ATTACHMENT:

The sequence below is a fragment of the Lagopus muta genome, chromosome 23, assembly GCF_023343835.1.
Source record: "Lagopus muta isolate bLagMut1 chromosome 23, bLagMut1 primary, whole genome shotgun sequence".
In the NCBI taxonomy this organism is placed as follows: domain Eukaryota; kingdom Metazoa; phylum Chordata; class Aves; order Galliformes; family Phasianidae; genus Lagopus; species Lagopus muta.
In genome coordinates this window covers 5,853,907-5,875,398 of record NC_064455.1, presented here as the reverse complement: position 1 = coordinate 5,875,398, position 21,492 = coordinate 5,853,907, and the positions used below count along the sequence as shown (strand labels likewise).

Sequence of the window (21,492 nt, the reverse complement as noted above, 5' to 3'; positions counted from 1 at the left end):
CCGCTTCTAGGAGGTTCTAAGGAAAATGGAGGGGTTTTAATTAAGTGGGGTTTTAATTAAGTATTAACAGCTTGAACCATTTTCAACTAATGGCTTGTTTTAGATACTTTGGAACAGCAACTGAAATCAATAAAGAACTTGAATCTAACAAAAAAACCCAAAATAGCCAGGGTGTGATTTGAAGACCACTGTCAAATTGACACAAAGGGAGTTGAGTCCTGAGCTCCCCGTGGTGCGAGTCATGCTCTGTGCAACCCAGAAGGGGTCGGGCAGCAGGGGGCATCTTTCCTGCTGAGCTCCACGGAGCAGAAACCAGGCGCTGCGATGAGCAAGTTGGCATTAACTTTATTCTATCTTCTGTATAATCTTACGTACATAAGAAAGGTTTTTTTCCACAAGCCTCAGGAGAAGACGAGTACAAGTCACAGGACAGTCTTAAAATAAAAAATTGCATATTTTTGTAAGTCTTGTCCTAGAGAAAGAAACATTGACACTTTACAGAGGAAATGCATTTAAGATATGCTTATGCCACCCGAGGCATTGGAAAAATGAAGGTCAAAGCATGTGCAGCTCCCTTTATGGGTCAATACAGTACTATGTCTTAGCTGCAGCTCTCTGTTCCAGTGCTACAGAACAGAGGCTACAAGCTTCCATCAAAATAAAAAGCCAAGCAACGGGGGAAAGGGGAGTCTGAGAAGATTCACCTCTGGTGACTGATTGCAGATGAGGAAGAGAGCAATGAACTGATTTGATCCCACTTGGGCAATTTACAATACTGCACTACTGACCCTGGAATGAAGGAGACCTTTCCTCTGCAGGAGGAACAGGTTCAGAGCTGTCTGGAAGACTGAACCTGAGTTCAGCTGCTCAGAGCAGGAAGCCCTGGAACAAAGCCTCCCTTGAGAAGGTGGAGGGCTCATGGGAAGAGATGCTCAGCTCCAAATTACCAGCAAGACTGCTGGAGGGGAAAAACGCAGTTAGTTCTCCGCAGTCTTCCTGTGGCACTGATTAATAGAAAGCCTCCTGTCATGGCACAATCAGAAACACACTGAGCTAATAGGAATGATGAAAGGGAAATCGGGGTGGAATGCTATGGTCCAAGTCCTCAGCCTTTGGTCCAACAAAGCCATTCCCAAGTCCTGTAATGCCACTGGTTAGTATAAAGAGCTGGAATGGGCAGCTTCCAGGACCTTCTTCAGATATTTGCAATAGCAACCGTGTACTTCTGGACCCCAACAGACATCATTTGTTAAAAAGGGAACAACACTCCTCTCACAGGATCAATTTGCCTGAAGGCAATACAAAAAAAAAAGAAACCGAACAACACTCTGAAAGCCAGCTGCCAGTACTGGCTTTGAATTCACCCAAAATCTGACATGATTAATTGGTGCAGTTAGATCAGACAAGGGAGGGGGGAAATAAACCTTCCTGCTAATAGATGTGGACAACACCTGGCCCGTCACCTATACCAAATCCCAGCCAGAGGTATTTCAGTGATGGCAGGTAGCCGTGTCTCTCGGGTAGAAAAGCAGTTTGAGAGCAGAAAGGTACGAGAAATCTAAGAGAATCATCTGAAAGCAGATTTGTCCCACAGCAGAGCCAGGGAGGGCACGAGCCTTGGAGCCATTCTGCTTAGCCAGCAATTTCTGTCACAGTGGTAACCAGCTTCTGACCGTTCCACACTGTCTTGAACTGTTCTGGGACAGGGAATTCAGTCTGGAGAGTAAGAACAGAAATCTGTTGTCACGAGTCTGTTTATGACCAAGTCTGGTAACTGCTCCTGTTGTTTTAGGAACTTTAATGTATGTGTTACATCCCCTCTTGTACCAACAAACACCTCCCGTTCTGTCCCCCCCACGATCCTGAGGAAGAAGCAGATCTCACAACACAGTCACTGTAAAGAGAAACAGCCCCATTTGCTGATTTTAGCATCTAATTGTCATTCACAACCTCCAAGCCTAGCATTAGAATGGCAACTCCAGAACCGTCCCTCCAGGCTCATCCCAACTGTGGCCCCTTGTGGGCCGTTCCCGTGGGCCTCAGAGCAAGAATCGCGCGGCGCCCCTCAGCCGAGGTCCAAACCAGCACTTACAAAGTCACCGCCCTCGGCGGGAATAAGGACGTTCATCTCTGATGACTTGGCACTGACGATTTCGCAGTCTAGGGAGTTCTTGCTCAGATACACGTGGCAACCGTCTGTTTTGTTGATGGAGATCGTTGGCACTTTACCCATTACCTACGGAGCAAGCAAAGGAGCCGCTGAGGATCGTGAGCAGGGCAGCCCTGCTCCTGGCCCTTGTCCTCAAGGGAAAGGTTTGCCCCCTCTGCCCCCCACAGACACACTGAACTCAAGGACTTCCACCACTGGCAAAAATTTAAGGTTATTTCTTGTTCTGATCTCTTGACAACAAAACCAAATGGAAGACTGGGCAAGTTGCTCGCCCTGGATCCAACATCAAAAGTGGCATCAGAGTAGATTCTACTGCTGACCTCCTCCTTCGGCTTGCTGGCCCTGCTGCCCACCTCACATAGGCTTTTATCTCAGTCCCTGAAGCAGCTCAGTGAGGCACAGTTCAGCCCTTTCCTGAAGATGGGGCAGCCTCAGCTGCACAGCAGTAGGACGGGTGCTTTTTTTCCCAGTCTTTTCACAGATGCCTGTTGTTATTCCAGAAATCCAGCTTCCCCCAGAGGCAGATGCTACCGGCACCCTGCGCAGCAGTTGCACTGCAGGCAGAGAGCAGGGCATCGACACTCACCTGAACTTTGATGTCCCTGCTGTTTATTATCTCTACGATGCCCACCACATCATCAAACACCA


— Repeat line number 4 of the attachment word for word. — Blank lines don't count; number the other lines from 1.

In genome coordinates this window covers 5,853,907-5,875,398 of record NC_064455.1, presented here as the reverse complement: position 1 = coordinate 5,875,398, position 21,492 = coordinate 5,853,907, and the positions used below count along the sequence as shown (strand labels likewise).